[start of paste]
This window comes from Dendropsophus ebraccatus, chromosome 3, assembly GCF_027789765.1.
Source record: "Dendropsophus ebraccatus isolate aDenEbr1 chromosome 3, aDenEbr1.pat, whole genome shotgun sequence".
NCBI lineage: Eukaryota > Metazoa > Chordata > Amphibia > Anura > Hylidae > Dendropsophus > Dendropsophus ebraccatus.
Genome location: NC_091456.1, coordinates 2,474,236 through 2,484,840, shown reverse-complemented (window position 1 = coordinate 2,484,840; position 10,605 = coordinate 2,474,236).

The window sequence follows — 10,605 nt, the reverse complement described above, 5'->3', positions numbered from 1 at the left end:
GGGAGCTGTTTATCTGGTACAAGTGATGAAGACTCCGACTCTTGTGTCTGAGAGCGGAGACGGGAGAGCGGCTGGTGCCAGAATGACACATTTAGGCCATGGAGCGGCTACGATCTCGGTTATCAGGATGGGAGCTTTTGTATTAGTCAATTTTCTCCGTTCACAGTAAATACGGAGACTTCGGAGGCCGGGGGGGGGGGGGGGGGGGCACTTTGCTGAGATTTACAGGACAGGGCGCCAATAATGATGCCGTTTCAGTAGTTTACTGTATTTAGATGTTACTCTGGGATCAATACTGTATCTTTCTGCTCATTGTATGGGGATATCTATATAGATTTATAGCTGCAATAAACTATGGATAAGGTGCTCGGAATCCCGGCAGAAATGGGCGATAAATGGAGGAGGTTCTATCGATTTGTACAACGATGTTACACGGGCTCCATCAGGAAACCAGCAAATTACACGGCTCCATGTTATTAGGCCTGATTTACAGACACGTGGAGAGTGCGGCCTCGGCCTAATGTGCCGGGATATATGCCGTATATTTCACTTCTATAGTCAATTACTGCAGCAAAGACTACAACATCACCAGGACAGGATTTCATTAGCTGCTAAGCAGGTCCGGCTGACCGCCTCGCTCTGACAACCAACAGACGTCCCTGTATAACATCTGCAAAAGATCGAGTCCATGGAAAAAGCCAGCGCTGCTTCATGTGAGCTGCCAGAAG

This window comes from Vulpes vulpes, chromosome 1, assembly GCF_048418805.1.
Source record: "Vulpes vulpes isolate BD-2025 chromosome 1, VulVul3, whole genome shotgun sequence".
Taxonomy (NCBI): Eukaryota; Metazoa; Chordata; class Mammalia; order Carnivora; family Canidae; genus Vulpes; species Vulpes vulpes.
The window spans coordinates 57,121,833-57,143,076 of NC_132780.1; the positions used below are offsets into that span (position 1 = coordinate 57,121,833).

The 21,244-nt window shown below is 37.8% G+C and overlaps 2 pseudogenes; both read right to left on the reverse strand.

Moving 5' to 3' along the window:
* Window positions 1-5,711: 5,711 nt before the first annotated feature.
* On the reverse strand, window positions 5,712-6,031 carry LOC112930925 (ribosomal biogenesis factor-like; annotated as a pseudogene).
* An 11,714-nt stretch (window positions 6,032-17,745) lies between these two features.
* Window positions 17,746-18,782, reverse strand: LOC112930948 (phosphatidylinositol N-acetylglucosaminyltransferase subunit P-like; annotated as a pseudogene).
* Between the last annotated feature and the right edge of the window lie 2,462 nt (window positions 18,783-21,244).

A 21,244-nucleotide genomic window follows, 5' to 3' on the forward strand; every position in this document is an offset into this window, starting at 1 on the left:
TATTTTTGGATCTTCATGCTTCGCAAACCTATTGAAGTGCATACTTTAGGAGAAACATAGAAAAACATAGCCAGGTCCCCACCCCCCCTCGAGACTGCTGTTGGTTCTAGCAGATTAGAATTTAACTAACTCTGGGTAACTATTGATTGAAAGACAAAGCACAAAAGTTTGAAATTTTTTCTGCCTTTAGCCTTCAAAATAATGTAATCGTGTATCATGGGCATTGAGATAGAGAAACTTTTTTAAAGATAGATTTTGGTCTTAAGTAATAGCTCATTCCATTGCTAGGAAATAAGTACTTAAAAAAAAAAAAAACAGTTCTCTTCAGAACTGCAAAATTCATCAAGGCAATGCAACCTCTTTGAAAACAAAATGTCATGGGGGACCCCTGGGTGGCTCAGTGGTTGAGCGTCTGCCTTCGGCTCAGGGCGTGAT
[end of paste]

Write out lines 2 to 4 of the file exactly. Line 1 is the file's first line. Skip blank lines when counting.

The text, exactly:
Source record: "Dendropsophus ebraccatus isolate aDenEbr1 chromosome 3, aDenEbr1.pat, whole genome shotgun sequence".
NCBI lineage: Eukaryota > Metazoa > Chordata > Amphibia > Anura > Hylidae > Dendropsophus > Dendropsophus ebraccatus.
Genome location: NC_091456.1, coordinates 2,474,236 through 2,484,840, shown reverse-complemented (window position 1 = coordinate 2,484,840; position 10,605 = coordinate 2,474,236).